What do you, my readers … think atheists should do to acquire a stronger voice in American politics?
    Sorry I’m late to the party. I was busy campaigning for the Exterminator-Chaplin ticket. Did you know that those guys have taken a very strong stand supporting the complete separation of church and state? Not only that, but they have pledged never to bring faith or god into the political arena, an idea that seems to have been supported by many of the founders of this very country. Ex and Chappy are hoping that atheists and other freethinkers will insist on having political clout, much the way that other minorities have done. How? By absolutely refusing to vote for any candidate who refuses to take such stands — no matter how attractive he or she might seem on other issues. It seems that the Chappy/Exterminator coalition is demanding, through their electoral power, that freethinkers be heard and their issues be directly addressed.

    So what was the question again?

  21. PhillyChief

    June 30, 2008 at 11:11 am

    Unfortunately Bitchspot, you’re not seeing the difference between apples and oranges. “Without” and “lack” are not synonymous. It seems you’re arguing “without” to defend “lack”.

    “Without” is fine, and as you’ll see here, there were some clever alternatives like “freedom from faith” and “absence of belief” which reflect the idea of “without”.

    I don’t think your apolitical example holds, for people who are apolitical have made a personal choice to reject politics. True, there may be remote people who never confront politics so are apolitical in the sense that they simply are without politics, but are there people on this planet who are never confronted with theism? So yes, my definition is a proactive one, reflective of a conscious choice rather than a simple state of being, but I would argue that anyone who claims to be an atheist has at least once in their lives been confronted by theism and rejected its claims.

    I would go on to clarify “rejecting theism”. At least in my definition I’m merely rejecting theist claims. Every atheist has different views on religion. Some are much more adamant about it ending. I view it like smoking, drinking or drug use in that it’s not good for you but if it’s what gets you through the day, so be it, provided your use doesn’t hurt anyone else but yourself. So I reject theism, I’d work to help people get off of it and to make sure people never got on it, but I’d not deny someone from having it if they can use it responsibly.

  22. The Exterminator

    June 30, 2008 at 2:27 pm


    I love your last sentence above. Our new atheist motto, addressed to theists, should be:

    Believe responsibly.

    We might be able to go from there to:
    Do not believe and drive.
    Every church-meeting would then be required to have a designated atheist present to cart the god-intoxicated people home.

  23. Cephus

    June 30, 2008 at 3:12 pm

    The problem with claiming that atheism is a rejection of theism as opposed to a lack of the quality theism is that it makes no sense linguistically. I’ve already pointed this out with terms such as “apolitical” and “asexual” where in neither case is it a rejection of the property, simply a lack thereof. What you’re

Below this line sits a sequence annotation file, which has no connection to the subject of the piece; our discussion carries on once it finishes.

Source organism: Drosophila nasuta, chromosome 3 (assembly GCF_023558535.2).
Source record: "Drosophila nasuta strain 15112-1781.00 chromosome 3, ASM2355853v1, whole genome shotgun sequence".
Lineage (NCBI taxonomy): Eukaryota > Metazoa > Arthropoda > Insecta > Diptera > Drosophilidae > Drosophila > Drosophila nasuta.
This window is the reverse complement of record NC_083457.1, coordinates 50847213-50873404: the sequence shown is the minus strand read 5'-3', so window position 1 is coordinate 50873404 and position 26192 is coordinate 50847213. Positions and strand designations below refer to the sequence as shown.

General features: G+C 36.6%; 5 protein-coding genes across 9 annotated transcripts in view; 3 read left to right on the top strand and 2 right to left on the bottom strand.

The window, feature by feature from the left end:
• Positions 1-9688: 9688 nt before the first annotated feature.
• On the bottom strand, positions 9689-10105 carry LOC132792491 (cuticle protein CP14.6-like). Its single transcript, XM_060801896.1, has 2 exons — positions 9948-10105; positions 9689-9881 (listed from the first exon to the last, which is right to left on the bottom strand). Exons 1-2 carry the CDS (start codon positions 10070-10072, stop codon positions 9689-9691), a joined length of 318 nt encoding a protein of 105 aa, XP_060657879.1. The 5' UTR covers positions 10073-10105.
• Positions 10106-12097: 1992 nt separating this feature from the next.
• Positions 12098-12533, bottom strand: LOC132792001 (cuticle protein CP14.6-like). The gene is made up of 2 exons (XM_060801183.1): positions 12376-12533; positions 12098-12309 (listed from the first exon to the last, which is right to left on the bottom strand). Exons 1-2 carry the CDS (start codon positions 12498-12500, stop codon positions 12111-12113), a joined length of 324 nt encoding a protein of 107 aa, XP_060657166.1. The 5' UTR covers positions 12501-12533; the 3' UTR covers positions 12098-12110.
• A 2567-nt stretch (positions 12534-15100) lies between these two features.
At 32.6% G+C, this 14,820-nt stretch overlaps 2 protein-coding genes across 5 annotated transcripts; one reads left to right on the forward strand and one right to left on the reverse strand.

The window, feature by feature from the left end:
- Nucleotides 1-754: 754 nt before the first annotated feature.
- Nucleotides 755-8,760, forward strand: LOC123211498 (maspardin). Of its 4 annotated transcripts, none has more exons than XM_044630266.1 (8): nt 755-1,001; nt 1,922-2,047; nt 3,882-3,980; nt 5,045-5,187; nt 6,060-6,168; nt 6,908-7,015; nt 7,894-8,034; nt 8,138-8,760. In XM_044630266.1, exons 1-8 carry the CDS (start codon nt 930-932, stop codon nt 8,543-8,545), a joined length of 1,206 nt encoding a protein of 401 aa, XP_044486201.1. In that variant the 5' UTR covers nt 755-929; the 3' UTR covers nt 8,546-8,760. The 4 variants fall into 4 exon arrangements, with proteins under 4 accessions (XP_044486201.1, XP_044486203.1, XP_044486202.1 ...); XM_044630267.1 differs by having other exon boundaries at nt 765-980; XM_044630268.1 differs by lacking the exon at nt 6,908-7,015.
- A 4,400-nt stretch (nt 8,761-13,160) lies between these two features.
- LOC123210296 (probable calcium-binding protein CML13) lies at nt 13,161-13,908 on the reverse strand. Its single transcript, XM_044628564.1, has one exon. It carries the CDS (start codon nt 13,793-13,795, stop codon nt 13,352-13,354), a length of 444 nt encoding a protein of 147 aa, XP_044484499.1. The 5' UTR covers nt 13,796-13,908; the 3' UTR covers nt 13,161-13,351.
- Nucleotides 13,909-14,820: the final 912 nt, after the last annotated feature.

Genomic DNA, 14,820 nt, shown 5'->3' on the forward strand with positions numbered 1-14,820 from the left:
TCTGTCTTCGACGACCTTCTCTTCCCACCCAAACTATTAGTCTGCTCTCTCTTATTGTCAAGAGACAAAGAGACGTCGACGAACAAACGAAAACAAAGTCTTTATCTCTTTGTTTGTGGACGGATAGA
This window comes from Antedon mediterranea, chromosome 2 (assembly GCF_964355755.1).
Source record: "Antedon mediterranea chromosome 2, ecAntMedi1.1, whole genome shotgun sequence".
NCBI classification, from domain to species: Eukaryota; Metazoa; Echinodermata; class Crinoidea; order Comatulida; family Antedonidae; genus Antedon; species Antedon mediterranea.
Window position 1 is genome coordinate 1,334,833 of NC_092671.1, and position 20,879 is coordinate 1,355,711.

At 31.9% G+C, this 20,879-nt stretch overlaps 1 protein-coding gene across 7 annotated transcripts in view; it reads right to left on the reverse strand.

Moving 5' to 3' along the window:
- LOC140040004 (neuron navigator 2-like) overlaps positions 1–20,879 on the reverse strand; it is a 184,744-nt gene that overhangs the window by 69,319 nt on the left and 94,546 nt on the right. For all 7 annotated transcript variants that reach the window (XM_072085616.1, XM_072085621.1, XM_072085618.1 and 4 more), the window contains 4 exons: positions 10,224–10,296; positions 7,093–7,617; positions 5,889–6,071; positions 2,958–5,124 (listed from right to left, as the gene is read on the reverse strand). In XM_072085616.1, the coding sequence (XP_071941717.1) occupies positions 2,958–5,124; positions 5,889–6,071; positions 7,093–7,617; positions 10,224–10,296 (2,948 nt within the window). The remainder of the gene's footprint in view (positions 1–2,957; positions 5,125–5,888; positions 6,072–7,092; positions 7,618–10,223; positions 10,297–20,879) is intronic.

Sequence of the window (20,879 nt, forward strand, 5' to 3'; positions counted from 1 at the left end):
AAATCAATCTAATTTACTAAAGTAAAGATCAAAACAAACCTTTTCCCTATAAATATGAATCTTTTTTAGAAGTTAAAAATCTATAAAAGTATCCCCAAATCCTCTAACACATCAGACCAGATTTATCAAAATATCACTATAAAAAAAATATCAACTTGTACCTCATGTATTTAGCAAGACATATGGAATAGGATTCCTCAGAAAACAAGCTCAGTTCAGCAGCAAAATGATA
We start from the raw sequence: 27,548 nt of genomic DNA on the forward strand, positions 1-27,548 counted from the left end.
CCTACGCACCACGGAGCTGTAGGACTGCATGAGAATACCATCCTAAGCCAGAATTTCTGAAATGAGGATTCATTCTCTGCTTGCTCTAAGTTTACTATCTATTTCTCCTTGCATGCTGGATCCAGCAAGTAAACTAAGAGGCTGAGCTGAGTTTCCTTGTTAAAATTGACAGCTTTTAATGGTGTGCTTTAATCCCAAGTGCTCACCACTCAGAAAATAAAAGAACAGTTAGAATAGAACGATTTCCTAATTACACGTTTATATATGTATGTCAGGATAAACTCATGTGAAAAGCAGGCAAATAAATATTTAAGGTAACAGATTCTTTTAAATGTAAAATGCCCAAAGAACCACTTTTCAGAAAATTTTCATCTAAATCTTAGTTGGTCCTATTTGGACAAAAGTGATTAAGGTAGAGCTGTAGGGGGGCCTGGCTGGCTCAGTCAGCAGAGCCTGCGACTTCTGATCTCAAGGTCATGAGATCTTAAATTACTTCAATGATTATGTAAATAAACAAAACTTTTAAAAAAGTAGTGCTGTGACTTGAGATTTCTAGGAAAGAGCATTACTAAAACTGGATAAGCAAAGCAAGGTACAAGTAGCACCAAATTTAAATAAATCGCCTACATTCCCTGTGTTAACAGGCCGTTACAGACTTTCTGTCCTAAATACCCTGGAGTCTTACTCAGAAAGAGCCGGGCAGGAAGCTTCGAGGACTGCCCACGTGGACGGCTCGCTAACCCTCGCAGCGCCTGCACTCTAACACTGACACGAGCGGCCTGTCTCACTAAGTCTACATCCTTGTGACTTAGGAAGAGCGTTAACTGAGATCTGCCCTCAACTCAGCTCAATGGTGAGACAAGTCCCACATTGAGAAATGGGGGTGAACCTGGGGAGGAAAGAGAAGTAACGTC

really talking about is “anti-theism”, which is specifically the rejection of the property theism.

    You can certainly be atheistic and antitheistic at the same time but the terms are separate and distinct
    in their meaning.

  24. PhillyChief

    June 30, 2008 at 7:22 pm

    “Do not believe and drive.”

    This is why I avoid Jesus fish cars and especially the ones with “Jesus is my co-pilot”.

    Atheism isn’t a rejection of theism, just their main claim.

  25. bitchspot

    June 30, 2008 at 9:03 pm

    The reason you avoid Jesus Fish cars is because they can’t drive worth a damn. We made that observation years ago, when you saw someone driving like a lunatic, invariably they had some kind of religious bumper sticker or logo on the car.

    I guess that since Jesus is their co-pilot, they went to take a nap.

  26. Pockets

    June 30, 2008 at 11:24 pm

    Straight organizing is not the answer. What atheists need is a manner in which to publicly prove themselves far more organized than their theocratic counterparts. More organized equals more reasonable in the eyes of onlookers. That said, it’s not really all that hard to do. They’ve the red tape and differing ideologies. You’ve the strength of “event planning” that comes without the complications of dogmatic stricture, mandatory evangelization, or holding a hammer in one hand while you flip through the bible with the other. What you need is a Charity Olympics, an Outreach World Series, a Souperbowl Kitchen Stadium. Why? Because how much better will it be to not only show atheists as more organized and therefore indirectly of keener mind, but to do so at the very game theologians tout plainly as “God’s work?” Seriously, don’t want to organize to the point of being further dismissed as a group? Fine. Remain out there, scattered, individualistic, and then come together in such force at only the time of said competition in such a way that buries your opponents. If you only come together once every so often and do more measureable good than those who claim to practice those same acts of good on a continual basis, it kind of cuts the legs out from under them. Then disperse again. Your job is done.

  27. awfrick

    November 23, 2009 at 12:13 am

    It’s interesting to see how the more renown atheists view this issue – Dawkins organized the ‘Out Campaign’, which has undoubtedly raised awareness about our constituency, while Christopher Hitchens has said quite the opposite, just telling other atheists to congregate with ‘other free thinkers’.

    I think us atheists should try to unite together, while not adopting the same evangelical mindset as the religious.